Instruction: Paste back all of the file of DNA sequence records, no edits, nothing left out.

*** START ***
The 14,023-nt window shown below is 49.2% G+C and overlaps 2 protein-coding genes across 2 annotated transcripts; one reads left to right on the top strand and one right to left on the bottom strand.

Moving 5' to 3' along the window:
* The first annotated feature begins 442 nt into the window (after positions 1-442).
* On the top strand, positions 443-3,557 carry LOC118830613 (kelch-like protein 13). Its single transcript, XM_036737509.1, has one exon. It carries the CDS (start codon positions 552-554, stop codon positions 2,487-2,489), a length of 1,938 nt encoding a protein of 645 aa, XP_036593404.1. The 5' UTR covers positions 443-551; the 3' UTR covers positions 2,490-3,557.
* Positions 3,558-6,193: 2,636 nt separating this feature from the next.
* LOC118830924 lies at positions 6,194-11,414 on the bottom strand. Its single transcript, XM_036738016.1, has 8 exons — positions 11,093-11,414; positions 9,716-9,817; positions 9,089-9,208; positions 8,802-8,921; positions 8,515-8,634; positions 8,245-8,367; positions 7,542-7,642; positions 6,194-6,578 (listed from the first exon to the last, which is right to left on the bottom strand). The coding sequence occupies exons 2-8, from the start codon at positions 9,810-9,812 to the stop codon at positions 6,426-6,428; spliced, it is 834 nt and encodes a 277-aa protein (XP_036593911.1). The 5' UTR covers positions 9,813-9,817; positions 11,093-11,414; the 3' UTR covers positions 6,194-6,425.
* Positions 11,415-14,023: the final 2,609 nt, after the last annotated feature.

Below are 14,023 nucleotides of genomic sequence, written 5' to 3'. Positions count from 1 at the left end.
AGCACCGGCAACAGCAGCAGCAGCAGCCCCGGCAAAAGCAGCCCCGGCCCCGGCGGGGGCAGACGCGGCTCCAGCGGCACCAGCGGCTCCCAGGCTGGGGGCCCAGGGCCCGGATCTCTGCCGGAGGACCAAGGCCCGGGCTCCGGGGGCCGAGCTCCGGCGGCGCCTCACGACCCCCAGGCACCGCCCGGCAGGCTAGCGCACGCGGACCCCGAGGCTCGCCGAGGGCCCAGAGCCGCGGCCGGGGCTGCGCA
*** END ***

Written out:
The 14,023-nt window shown below is 49.2% G+C and overlaps 2 protein-coding genes across 2 annotated transcripts; one reads left to right on the top strand and one right to left on the bottom strand.

Moving 5' to 3' along the window:
* The first annotated feature begins 442 nt into the window (after positions 1-442).
* On the top strand, positions 443-3,557 carry LOC118830613 (kelch-like protein 13). Its single transcript, XM_036737509.1, has one exon. It carries the CDS (start codon positions 552-554, stop codon positions 2,487-2,489), a length of 1,938 nt encoding a protein of 645 aa, XP_036593404.1. The 5' UTR covers positions 443-551; the 3' UTR covers positions 2,490-3,557.
* Positions 3,558-6,193: 2,636 nt separating this feature from the next.
* LOC118830924 lies at positions 6,194-11,414 on the bottom strand. Its single transcript, XM_036738016.1, has 8 exons — positions 11,093-11,414; positions 9,716-9,817; positions 9,089-9,208; positions 8,802-8,921; positions 8,515-8,634; positions 8,245-8,367; positions 7,542-7,642; positions 6,194-6,578 (listed from the first exon to the last, which is right to left on the bottom strand). The coding sequence occupies exons 2-8, from the start codon at positions 9,810-9,812 to the stop codon at positions 6,426-6,428; spliced, it is 834 nt and encodes a 277-aa protein (XP_036593911.1). The 5' UTR covers positions 9,813-9,817; positions 11,093-11,414; the 3' UTR covers positions 6,194-6,425.
* Positions 11,415-14,023: the final 2,609 nt, after the last annotated feature.

Below are 14,023 nucleotides of genomic sequence, written 5' to 3'. Positions count from 1 at the left end.
AGCACCGGCAACAGCAGCAGCAGCAGCCCCGGCAAAAGCAGCCCCGGCCCCGGCGGGGGCAGACGCGGCTCCAGCGGCACCAGCGGCTCCCAGGCTGGGGGCCCAGGGCCCGGATCTCTGCCGGAGGACCAAGGCCCGGGCTCCGGGGGCCGAGCTCCGGCGGCGCCTCACGACCCCCAGGCACCGCCCGGCAGGCTAGCGCACGCGGACCCCGAGGCTCGCCGAGGGCCCAGAGCCGCGGCCGGGGCTGCGCA